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The Federal Government and the 36 governors have reportedly reached an agreement on the proposed plan to sell-off the five National Integrated Power Projects (NIPPs).
The Director-General (DG), Bureau of Public Enterprises (BPE), Alex Okoh, who disclosed this yesterday in Abuja, said the expected N260 billion proceeds from the sale of the five power plants will go into next year’s fiscal plan.
Okoh said the bidding process for the plants could reach the final stage before the end of this year, with the pact coming after the governors’ initial opposition.
The five NIPPs being managed by the Niger Delta Power Holding Company (NDPHC) belong to the federal, states and local governments.
They are located at Geregu, Ajaokuta (Kogi State); Omotoso (Ondo State); Olurunsogo (Ogun State); Calabar (Cross River State) and Ihovbor (Edo State).
The BPE DG admonished that raking in revenue from non-functional assets should be preferable to borrowing that will compound the nation’s debt profile.
He noted that the Bureau has the mandate of raising revenue from idle government entities to boost the economy.
Okoh said: “Of course, we have other mandates to ensure we are able to raise revenue from redundant government assets and enterprises to augumement and stall cost.
“But if you have assets that are redundant, rather than borrow, we should consider how to realize revenue from those assets instead of compounding the debt issue by borrowing.”
Noting that governors that had kicked against privatising the power plants are now on the same page with the BPE, Okoh also said that the proceeds would be shared between the federal and state governments.
Okoh said: “The expectation in the (FG) 2023 Fiscal Plan is to contribute N260 billion (as privatisation proceeds) and the key assets that we are looking at the energy assets.
“Incidentally, we are reaching some understanding with the state governors for the sale of those five power plants. That is what has dragged this transaction for, at least, the past two years-just getting a common-stakeholder understanding on the critical need to realise value from these assets before they depreciate beyond value.
“Thankfully, last week, we were able to resolve the issue with the governors. So, for these assets, we are likely to reach financial opening of the bids before the end of this year, probably, next week. But the proceeds will come in in the first quarter of next year.”
According to him, the privatisation proceeds contribution to the budget in the 2023 Fiscal Year would exceed the projected N260 billion, after a successful sale of the five power plants.
He said the assets have been categorized as federation assets, since they were built with federation revenue, ordinarily shared between the three tiers of government.
Okoh explained that the Federal Government would receive the statutory 47 per cent of the privatisatioin proceeds, while the balance of 53 per cent would be distributed among the states.
He said his bureau was not involved in the fresh process to concession the Ajaokuta Steel Complex in Kogi State.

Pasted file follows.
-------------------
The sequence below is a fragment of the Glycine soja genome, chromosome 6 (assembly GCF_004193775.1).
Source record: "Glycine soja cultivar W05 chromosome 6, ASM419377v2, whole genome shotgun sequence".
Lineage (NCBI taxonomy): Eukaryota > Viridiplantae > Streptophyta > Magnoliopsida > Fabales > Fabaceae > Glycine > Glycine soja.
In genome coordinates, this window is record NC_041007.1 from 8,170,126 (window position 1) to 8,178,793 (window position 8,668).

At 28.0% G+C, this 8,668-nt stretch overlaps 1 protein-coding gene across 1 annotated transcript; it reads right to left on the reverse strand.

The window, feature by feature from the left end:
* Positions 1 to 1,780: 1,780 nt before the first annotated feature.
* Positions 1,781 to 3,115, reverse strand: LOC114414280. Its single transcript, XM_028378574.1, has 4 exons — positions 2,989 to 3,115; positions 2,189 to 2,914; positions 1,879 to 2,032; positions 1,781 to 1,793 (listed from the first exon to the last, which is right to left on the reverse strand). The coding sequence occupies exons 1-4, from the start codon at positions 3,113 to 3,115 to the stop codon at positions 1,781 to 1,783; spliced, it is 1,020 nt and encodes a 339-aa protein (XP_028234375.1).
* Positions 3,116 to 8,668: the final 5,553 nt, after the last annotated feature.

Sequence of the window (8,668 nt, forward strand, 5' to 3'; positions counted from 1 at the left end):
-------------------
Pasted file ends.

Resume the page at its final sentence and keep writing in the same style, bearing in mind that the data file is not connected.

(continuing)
The DG noted that the process was being handled by the Federal Ministry of Mines and Steel Development, but that BPE was involved in the resolution of the ownership issues
His words: “But I can say that we were involved in the resolution of the initial concessioning that went sour because one of the assets that was pledged under the Global Concession, the Warri Port, had actually been concessioned by the BPE.
“So, we were involved in negotiations with Global Infrastructure to take them out of Ajaokuta. But the current concessioning process, I believe, is being handled by the Ministry of Mines and Steel Development.”
On health reform, Okoh explained that the health sector reform embarked upon in 2019 was receiving a boostm having engaged a consultant to do a diagnostic review on the health sector with the aim of ensuring the availability of health care for out-of-pocket expenses.
He said: “You notice that, at least, 80 per cent of the population is not covered by any form of health insurance. So, when they engage in any form of health care delivery, they have to pay directly from their pockets.
“As such, as we see in other climes, the government decided to take responsibility for providing health care across the citizens.
“We dimensioned the various segments of the health sector, from primary to tertiary. We found out that the major challenge is round funding. Although there are challenges around the administrative framework, the major problem is funding.
“So, the President set up the health reform committee, which is headed by the vice president and we looked at the health sector along specific themes. Incidentally, the committee met about three weeks ago and we have come up with what we called the great paper – a Concept Note. Essentially, the concept is on how to restructure the healthcare delivery system in Nigeria.
“Apart from funding, we are looking at how to move administrative and decision-making powers to the institutions themselves, especially at the medical centres and the teaching hospitals, where healthcare is delivered.
“We are trying to reposition the healthcare delivery framework for Nigerians along the line of what you have in the NHIS in the United Kingdom (UK) where the public can consume healthcare delivery and the government, through various means, including insurance, would pay.”Follow us on social media